Sticky Notes™ played on December 2 (2008) at the Zero Film Festival, LA (2:30 pst). More info here (Zero Film Festival pdf).
My little talk:
“One of my favorite approaches to teaching digital media is to use the sticky note (or the Post-It Note® if you want to narrow it down to the original 3M product). I use sticky notes because the form is extremely accessible and modular, it suggests a formal and structural simplicity, and it invites a statement of essence and immediacy – – sticky notes do not pretend to be epic.
I use sticky notes to put a small, unassuming frame around visual improvisations (doodling) and if there is text, it’s often short, commonplace and fragmented. These frames are no-tech frames, in contrast to other contemporary hi-tech small frames (like the iPhone™), but they are still frames, capable of exerting limitations on content and design. These small frames can later be re-arranged or combined into larger units, which may have narrative shape, as storyboards do, or they may simply exist as a structured or unstructured collection of elements, and viewed as some sort of visual database.
I view my film Sticky Notes™ as an essay on the dynamic between two forms of cultural expression – – the NARRATIVE and the DATABASE. The film began its life as a set of about 90 short, aphoristic statements in the form of a fantasy “To Do List”. I’d been collecting material for a “To Do List” film for quite a while, including voice-overs and short film fragments for this project, as well as material I shot a year ago in Italy, and a bunch of my drawings (some of them on sticky notes) that were placeholders for scenes I wouldn’t be able to shoot until I had more resources. I also shot SkyRon™ reciting the entire list while in Italy, as placeholder material for the voice-overs I had yet to record. (SkyRon™ is the Digital Media Idiot of Our Age, and his identity is concealed behind mask and dreadlocks–ed).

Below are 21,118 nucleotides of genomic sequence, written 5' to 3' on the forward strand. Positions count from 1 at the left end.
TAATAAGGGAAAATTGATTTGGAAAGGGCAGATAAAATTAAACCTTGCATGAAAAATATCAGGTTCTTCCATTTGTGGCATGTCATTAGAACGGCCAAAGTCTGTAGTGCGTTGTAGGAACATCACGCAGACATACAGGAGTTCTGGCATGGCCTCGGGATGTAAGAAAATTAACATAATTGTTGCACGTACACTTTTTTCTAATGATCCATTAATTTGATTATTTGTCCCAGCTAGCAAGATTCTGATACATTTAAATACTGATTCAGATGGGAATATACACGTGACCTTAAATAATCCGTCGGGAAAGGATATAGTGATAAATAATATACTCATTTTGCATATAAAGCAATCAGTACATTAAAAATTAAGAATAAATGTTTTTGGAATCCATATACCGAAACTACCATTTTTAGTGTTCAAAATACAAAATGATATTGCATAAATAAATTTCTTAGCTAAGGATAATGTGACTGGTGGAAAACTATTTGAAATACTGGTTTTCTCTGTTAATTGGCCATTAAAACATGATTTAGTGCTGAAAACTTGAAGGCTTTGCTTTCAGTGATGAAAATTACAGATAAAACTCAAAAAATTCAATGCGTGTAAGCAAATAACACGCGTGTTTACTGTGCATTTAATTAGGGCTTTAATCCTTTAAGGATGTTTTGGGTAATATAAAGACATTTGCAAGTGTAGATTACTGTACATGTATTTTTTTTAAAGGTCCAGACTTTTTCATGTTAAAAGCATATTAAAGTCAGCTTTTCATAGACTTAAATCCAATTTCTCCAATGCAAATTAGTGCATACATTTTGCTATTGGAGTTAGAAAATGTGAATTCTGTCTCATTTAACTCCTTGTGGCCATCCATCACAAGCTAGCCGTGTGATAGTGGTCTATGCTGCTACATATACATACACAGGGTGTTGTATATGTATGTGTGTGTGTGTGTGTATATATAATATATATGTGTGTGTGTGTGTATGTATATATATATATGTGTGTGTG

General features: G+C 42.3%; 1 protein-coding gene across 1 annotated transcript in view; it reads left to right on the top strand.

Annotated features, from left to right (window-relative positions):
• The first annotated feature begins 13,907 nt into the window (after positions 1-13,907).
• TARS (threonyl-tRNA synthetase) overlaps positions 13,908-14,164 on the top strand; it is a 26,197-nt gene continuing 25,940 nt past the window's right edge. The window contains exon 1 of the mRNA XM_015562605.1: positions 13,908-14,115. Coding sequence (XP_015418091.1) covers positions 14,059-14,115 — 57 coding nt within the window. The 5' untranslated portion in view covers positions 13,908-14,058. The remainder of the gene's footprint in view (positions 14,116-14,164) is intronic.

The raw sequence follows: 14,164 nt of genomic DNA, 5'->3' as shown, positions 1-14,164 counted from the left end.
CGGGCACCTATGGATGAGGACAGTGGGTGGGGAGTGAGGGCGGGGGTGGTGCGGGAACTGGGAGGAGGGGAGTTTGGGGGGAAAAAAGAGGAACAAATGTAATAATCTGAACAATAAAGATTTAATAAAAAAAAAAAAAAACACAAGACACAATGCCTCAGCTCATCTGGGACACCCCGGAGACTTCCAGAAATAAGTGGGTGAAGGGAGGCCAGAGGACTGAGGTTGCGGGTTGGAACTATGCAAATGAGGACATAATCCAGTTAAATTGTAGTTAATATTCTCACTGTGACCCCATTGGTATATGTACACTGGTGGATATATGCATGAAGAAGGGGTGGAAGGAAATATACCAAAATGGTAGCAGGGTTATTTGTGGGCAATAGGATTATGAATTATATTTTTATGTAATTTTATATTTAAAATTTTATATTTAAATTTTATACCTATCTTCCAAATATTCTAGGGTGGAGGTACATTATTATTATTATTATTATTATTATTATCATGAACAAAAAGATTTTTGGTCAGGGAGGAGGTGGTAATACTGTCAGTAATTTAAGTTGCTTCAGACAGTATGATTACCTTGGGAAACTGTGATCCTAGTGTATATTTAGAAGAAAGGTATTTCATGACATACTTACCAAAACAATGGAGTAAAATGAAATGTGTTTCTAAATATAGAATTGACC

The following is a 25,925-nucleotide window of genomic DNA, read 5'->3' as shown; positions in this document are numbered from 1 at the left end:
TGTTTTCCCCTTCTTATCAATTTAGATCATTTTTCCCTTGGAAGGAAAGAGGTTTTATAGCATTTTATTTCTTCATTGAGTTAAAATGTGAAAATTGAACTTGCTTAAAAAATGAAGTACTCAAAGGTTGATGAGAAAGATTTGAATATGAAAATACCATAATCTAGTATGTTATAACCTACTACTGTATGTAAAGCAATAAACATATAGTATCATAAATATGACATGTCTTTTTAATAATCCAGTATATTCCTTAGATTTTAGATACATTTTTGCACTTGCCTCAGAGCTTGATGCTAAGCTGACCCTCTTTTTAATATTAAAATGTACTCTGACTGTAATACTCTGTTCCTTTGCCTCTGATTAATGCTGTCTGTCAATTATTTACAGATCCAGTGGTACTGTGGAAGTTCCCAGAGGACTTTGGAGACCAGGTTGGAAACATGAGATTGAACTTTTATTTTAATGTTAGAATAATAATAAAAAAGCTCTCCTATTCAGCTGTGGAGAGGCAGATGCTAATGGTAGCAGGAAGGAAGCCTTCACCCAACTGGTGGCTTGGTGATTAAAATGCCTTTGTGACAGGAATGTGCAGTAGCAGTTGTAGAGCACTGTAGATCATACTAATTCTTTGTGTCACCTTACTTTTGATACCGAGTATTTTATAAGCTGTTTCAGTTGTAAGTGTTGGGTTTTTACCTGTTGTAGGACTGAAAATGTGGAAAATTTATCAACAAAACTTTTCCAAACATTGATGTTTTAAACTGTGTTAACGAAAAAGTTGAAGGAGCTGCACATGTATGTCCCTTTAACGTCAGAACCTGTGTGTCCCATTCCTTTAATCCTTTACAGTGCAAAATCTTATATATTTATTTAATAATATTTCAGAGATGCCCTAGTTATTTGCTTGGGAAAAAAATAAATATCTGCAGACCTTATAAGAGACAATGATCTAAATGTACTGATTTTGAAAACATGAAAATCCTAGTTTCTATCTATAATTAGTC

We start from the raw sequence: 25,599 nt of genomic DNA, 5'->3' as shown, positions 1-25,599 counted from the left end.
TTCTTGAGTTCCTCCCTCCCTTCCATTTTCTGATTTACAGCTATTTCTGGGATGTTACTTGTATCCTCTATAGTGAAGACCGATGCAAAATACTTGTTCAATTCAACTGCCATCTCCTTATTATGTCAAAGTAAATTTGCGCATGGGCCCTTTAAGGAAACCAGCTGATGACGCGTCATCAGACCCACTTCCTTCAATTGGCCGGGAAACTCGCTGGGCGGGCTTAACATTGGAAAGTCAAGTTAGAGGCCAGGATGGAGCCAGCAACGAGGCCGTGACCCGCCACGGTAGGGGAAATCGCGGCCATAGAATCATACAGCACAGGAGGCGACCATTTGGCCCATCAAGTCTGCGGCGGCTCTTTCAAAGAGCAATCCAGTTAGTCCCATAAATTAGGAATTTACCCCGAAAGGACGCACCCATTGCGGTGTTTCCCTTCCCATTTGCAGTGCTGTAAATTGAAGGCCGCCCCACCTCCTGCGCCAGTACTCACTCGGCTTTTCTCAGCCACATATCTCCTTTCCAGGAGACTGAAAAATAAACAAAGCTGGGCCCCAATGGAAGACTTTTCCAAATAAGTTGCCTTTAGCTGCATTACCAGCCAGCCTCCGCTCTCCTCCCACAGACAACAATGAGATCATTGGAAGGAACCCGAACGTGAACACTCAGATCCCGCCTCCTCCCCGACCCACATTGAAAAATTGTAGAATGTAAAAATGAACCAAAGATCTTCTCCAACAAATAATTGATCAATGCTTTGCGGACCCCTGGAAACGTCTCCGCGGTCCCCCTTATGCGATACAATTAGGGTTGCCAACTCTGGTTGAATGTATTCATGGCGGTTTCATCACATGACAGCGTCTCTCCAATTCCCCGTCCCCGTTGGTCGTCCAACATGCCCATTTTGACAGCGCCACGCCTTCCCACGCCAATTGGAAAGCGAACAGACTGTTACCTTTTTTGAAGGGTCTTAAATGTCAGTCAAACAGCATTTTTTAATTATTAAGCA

Last March I started to edit everything together, and I felt the need to provide somehow a larger narrative shape for this succession of mini-narratives. As composer, I was working with digital manipulation of primarily vocal material, and these experiments provide the through-line of the audio track. My interest in live video jamming software generated a lot of visual material, which, like the audio track, represented digital re-processing of existing footage. This was all a good start, but still not enough to unify the film beyond being simply a catalog of visual effects with voice-overs, interspersed with placeholder drawings and placeholder readings by SkyRon™. Everything fell in place when I realized SkyRon™’s character, could be seen as the author of the little placeholder drawings. The verbal list would make more cinematic sense if it were transformed into visual sticky notes, and SkyRon™ would play the scribe of those notes. The to-do-list became Sticky Notes™.
So, here’s the result – – a digital film fitting roughly into the art/experimental genre, lasting about 28 minutes.” (Author shows film, apologizes sheepishly for everything, then weeps and drinks heavily.)